How To…. Make Spruce Pitch in a Tin Can. I have written various posts now on creating primitive tools and in my article on making arrows I showed you how to make some spruce pitch using hot rocks.
This How To…. will lay out all the steps I take to make spruce pitch using tin cans. I find that when I want to make a lot of pitch quickly that this method works well for me however I do appreciate that there are many other methods for making pitch. The resin produced using this method gives you a much finer pitch than the hot rocks method as you can see in the picture below. The pitch stick on the left was made using the tin method and the smaller rougher pitch stick on the right was made using hot rocks. I took these pictures while out bushcrafting with my friend Mark Beer in the woods around Silchester in Hampshire (UK)
Knowledge Weighs Nothing - Emergency Preparedness. Top 10 wild foods to forage in spring. The Bushcraft Store - Bushcraft & Survival Kit at Great Prices. Community Forum - How To.... Carve a Collapsible Pot Hanger. When I first started venturing into the world of bushcraft I got into carving spoons and bowdrill sets.
How To…. Make and Use a Simple Flint Knife. How To…. Make and Use a Simple Flint Knife As part of a primitive technology course I was taking with Woodcraft School back in 2009 I had to make various craft pieces. The aim of the course was to slowly take away our modern tools so that by the end of the course we would only be using primitive tools to make our craft items.I was using hand-held flint tools such as discoidal knives in the beginning but about halfway through the course I decided something a bit better was required. This How To…. is designed to show you the simple steps I took to make my flint knife and show you some of the uses I have put it to since. A simple flint knifeDuring the course (spread out over 5 months) I came across the knife you can see below left in the Museum of Prehistory at Cheddar Gorge.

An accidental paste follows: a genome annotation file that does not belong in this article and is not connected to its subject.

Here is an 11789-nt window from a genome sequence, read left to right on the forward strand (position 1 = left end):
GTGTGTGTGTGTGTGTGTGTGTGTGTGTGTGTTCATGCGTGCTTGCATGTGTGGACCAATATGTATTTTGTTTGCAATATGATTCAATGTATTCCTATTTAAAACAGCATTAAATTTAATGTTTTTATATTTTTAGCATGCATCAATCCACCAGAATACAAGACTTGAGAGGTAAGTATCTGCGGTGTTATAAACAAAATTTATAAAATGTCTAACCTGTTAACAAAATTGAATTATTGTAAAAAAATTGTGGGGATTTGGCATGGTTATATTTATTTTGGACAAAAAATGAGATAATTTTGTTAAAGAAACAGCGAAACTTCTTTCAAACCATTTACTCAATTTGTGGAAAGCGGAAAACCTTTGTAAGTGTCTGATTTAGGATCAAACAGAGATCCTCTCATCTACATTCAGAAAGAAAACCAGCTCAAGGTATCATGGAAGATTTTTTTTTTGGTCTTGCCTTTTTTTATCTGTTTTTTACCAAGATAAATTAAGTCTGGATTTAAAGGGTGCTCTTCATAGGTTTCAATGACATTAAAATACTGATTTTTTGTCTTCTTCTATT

Not only was the knife beautifully constructed it also looked strong and practical. How To…. Carve a Simple Spoon: the double-handle technique. How To…. Carve a Simple Spoon: the double-handle technique This How To…. illustrates some simple steps to carve a small spoon you can easily make when you are out and about. A simple spoonI was training on campcraft in Crowborough (Ashdown Forest in the UK) recently and in between classes decided to carve this simple spoon. A nearby willow tree had been felled a few years ago and lots of shoots had re-grown from the stump. Local WillowI selected a shoot and sawed it off near its base. Cutting the limb cleanly at the base will allow the tree to heal itself quickly and send out a replacement shoot the following year. How To…. Make a Flint-Tipped Arrow. How To…. Make a Flint-Tipped Arrow I put this How To…. together to show how to construct a couple of primitive arrows. I used mainly primitive tools with the exception of a few modern touches: the occasional use of a steel knife, adding false sinew when I ran out of real sinew, some sandpaper, a copper-tipped flaker and bleached feathers.Preparing the arrow shaftsI made these arrows while on the Woodcraft School Primitive Technology course in 2009.
John Rhyder the course instructor supplied us with pre-cut branches from a spindle (Euonynus europaeus) tree, which has traditionally been used for the manufacture of arrows as it is a hard wood and takes a point well. Wynnchester Camp & Adventure - Classic Canvas Bedrolls (Australian Swag) Rucksacks, Tarps, Tents and Camp Beds. How To…. Carve an Ash Flatbow. How To…. Carve an Ash Flatbow Building a bow – from a log to a beautiful bowI carved this Ash Flatbow back in 2008 while I was on my Bushcraft Instructors course with Woodcraft School and has since been used by scores of my Sea Cadets, and many of my friends and family. The two instructors who taught me to make this bow were John Rhyder (head instructor at Woodcraft School) and Nick McMillen (now of the Field Farm Project).
Both of them as well as being professional outdoorsmen are top bowyers.